Every time you respond to an RFP, you are building a bespoke piece of content. It doesn't matter if you've received RFPs that were almost identical. We encourage you to incorporate elements of previous responses, particularly if they are successful. But it's important to bear in mind that regardless of the similarities when it comes to requirements, budgets, et al., the issuer of the RFP has its own concerns. Consequently, your RFP cover letter should speak specifically to that issuer. In this section, we'll cover key tips on how best to do that.
Take Notes When You Read the RFP
The person who writes the cover letter should be involved in the proposal process and certainly should have read the RFP. I’m not suggesting that this person re-read the entire thing, but rather take notes while doing the initial reading. This is an important step anyway as you want to track the requirements, nice-to-haves, identify areas where your solution provides differentiated value, etc.
The only difference is considering the cover letter while you are reading the RFP and taking those notes. You’ll want to keep your eyes open for a few things:
- Are there any specific things that come up repeatedly? Maybe there is an aggressive timeline, a budget constraint, or a usability concern. This is something you’ll certainly want to address in a cover letter.
- What is driving the initiative? Or put differently, what is the big honking problem that prompted an RFP in the first place? Be warned – this might not be explicitly detailed in the RFP itself. If that’s the case, you might consider reaching out to the buyer and inquiring. The answer will not just improve your RFP cover letter but could improve the proposal itself.
- What is the desired end state? If you can put the reader in a place where he or she feels psychologically comfortable, you could find yourself one step ahead of the competition.
Get to the Good Stuff Quickly
Odds are that you are not the only proposal that has landed in the issuer’s inbox. And while you aren’t asking for much time here – remember, the RFP cover letter should be limited to one (1) page – there is a strong possibility that there is more skimming than reading. This doesn’t mean that the cover letter isn’t important! But what it does mean is that you want to grab the reader’s attention immediately. You do this by putting your hook in the very first paragraph.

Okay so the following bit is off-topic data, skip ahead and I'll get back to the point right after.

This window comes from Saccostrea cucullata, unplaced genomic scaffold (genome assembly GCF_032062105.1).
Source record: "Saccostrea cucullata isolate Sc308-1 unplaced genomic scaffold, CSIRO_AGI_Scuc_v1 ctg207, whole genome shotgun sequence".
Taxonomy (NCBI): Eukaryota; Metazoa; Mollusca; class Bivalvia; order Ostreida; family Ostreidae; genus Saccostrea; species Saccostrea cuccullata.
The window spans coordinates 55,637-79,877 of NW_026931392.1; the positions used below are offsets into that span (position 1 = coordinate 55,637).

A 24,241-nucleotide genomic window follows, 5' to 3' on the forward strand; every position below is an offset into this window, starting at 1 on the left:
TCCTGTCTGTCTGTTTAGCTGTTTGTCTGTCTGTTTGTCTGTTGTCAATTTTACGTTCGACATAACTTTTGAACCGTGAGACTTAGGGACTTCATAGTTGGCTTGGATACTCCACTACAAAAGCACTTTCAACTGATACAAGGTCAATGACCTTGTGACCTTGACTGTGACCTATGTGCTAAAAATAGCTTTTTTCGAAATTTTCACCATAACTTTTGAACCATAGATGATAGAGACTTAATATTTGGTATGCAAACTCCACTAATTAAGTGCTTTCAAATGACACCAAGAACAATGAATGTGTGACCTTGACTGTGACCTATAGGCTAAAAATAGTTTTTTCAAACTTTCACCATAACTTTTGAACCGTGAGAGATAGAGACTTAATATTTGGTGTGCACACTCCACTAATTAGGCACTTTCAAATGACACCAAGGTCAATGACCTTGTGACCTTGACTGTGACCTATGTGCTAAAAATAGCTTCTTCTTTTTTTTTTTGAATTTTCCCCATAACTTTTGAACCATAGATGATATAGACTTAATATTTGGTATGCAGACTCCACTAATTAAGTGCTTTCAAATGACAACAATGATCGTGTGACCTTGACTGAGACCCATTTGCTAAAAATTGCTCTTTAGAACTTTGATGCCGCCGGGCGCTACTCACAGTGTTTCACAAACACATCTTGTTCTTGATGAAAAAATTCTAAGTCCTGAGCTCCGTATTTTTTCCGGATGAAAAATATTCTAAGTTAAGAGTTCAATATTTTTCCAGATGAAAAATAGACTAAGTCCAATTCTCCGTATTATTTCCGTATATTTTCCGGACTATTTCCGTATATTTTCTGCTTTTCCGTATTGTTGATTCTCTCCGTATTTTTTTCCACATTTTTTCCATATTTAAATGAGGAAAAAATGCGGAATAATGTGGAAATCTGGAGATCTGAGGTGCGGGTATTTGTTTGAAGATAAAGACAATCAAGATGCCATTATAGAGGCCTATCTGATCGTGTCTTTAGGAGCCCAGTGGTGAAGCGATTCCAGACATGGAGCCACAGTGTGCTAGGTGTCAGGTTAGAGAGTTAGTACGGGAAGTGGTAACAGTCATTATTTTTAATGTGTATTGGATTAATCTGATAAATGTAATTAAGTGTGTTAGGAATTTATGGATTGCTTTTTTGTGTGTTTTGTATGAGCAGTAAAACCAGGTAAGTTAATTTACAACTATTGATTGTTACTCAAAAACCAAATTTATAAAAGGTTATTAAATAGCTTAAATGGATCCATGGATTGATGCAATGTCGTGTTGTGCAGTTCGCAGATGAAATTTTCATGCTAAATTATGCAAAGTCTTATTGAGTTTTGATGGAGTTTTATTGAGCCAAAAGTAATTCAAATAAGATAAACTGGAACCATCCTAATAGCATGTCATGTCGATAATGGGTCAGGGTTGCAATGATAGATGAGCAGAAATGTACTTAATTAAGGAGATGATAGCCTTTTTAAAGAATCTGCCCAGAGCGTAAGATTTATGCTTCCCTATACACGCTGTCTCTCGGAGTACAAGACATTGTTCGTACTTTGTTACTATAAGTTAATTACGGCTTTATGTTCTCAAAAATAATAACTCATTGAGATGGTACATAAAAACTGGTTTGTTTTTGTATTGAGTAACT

There are numerous ways to do this. A few ideas include
- Starting at the end. What? Specifically, describing the end state of a successful engagement in the beginning of the RFP cover letter. If you can get the reader feeling warm and fuzzy early on, that’s a win.
- Lean into the pain. An organization develops an RFP when they want to spend money to address a specific issue. What is that issue? How does the fact that the issue is unaddressed negatively impact the current state? Warm and fuzzy has its benefits, but turning up the pain is another approach that is often employed by successful salespeople.
- Remind them who you are. In some situations, you might receive an RFP from a buyer with whom you have previously developed a professional relationship. You should absolutely incorporate this into your cover letter, particularly highlighting past successes together. Positive experiences can sway buyers by adding a measure of emotional safety to an uncertain process. “I feel comfortable working with this person/company,” is a compelling sentiment.
Confront Your Weak Points
The RFP Response itself is going to provide a ton of detail about what your company does, how it does it, prior success having done it, etc. In terms of how you would provide a solution, it might be comprehensive. But it may not touch some of the points that could give a buyer pause.